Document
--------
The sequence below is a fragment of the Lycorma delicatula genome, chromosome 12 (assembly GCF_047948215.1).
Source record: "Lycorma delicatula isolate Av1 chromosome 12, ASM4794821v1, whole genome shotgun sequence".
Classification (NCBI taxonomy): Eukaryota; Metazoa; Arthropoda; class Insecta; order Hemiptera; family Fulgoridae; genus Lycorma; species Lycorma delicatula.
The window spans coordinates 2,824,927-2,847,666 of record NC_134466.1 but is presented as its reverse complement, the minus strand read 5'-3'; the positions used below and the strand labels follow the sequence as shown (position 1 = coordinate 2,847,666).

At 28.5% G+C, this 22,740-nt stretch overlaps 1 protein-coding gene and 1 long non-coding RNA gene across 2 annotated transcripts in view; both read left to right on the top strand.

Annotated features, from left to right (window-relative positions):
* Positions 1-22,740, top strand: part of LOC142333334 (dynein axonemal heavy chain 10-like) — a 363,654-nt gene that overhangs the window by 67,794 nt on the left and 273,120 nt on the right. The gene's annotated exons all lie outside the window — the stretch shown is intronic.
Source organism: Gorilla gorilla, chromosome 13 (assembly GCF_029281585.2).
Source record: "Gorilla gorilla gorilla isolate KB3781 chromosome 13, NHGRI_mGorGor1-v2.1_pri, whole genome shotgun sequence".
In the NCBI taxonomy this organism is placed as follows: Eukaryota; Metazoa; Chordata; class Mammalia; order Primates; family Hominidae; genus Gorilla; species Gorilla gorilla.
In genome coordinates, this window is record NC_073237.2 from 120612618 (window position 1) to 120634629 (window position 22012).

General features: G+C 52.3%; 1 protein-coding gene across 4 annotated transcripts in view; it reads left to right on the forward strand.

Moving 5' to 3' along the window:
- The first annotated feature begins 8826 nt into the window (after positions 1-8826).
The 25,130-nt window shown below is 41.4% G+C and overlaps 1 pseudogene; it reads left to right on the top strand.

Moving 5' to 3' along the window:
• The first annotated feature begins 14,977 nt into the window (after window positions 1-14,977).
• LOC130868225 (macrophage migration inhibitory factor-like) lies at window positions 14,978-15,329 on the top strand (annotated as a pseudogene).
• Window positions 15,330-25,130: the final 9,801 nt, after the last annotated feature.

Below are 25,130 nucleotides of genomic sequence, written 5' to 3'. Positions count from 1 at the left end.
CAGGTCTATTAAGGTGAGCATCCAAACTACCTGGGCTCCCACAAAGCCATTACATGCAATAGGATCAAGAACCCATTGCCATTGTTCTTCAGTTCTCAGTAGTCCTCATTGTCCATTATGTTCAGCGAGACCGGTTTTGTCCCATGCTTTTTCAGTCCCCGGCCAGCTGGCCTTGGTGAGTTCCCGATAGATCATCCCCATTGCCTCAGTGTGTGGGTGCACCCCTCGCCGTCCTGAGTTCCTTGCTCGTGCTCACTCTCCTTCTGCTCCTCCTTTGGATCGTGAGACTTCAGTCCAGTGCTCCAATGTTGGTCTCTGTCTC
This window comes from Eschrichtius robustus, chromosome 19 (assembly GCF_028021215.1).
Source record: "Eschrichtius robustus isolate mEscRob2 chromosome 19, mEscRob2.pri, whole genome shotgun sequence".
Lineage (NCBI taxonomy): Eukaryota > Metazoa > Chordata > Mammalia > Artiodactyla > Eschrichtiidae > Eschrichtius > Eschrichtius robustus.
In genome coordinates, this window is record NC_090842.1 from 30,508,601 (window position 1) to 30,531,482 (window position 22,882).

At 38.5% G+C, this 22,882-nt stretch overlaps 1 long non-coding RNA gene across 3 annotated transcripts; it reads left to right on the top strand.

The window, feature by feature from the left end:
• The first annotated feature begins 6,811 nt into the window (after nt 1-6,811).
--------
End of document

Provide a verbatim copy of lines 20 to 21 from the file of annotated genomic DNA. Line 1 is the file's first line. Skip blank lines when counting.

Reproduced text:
Below are 25,130 nucleotides of genomic sequence, written 5' to 3'. Positions count from 1 at the left end.
CAGGTCTATTAAGGTGAGCATCCAAACTACCTGGGCTCCCACAAAGCCATTACATGCAATAGGATCAAGAACCCATTGCCATTGTTCTTCAGTTCTCAGTAGTCCTCATTGTCCATTATGTTCAGCGAGACCGGTTTTGTCCCATGCTTTTTCAGTCCCCGGCCAGCTGGCCTTGGTGAGTTCCCGATAGATCATCCCCATTGCCTCAGTGTGTGGGTGCACCCCTCGCCGTCCTGAGTTCCTTGCTCGTGCTCACTCTCCTTCTGCTCCTCCTTTGGATCGTGAGACTTCAGTCCAGTGCTCCAATGTTGGTCTCTGTCTC